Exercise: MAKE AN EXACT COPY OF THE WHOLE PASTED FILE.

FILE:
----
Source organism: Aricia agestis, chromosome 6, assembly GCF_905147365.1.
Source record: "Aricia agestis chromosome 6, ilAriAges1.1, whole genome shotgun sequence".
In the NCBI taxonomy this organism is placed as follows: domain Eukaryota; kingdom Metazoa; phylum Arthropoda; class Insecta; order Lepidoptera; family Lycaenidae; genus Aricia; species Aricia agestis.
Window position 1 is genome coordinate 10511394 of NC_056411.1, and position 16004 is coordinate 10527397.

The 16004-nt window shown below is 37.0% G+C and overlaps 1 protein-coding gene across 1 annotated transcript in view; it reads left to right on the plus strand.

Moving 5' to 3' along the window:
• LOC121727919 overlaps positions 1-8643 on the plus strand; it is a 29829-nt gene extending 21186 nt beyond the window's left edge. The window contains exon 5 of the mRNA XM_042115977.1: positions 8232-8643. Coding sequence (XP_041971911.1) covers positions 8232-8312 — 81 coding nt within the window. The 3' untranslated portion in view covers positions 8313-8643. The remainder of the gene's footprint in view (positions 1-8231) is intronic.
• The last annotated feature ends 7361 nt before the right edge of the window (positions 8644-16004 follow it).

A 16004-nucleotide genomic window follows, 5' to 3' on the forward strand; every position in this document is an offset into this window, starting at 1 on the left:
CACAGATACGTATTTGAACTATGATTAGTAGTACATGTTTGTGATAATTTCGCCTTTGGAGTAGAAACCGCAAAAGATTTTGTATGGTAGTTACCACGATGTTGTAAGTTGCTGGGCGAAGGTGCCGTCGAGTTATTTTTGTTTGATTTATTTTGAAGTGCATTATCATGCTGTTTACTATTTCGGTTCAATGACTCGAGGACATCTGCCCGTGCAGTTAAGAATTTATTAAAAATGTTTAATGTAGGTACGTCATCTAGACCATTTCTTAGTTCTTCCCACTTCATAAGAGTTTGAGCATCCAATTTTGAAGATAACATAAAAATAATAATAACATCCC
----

Source organism: Aricia agestis, chromosome 6, assembly GCF_905147365.1.
Source record: "Aricia agestis chromosome 6, ilAriAges1.1, whole genome shotgun sequence".
In the NCBI taxonomy this organism is placed as follows: domain Eukaryota; kingdom Metazoa; phylum Arthropoda; class Insecta; order Lepidoptera; family Lycaenidae; genus Aricia; species Aricia agestis.
Window position 1 is genome coordinate 10511394 of NC_056411.1, and position 16004 is coordinate 10527397.

The 16004-nt window shown below is 37.0% G+C and overlaps 1 protein-coding gene across 1 annotated transcript in view; it reads left to right on the plus strand.

Moving 5' to 3' along the window:
• LOC121727919 overlaps positions 1-8643 on the plus strand; it is a 29829-nt gene extending 21186 nt beyond the window's left edge. The window contains exon 5 of the mRNA XM_042115977.1: positions 8232-8643. Coding sequence (XP_041971911.1) covers positions 8232-8312 — 81 coding nt within the window. The 3' untranslated portion in view covers positions 8313-8643. The remainder of the gene's footprint in view (positions 1-8231) is intronic.
• The last annotated feature ends 7361 nt before the right edge of the window (positions 8644-16004 follow it).

A 16004-nucleotide genomic window follows, 5' to 3' on the forward strand; every position in this document is an offset into this window, starting at 1 on the left:
CACAGATACGTATTTGAACTATGATTAGTAGTACATGTTTGTGATAATTTCGCCTTTGGAGTAGAAACCGCAAAAGATTTTGTATGGTAGTTACCACGATGTTGTAAGTTGCTGGGCGAAGGTGCCGTCGAGTTATTTTTGTTTGATTTATTTTGAAGTGCATTATCATGCTGTTTACTATTTCGGTTCAATGACTCGAGGACATCTGCCCGTGCAGTTAAGAATTTATTAAAAATGTTTAATGTAGGTACGTCATCTAGACCATTTCTTAGTTCTTCCCACTTCATAAGAGTTTGAGCATCCAATTTTGAAGATAACATAAAAATAATAATAACATCCC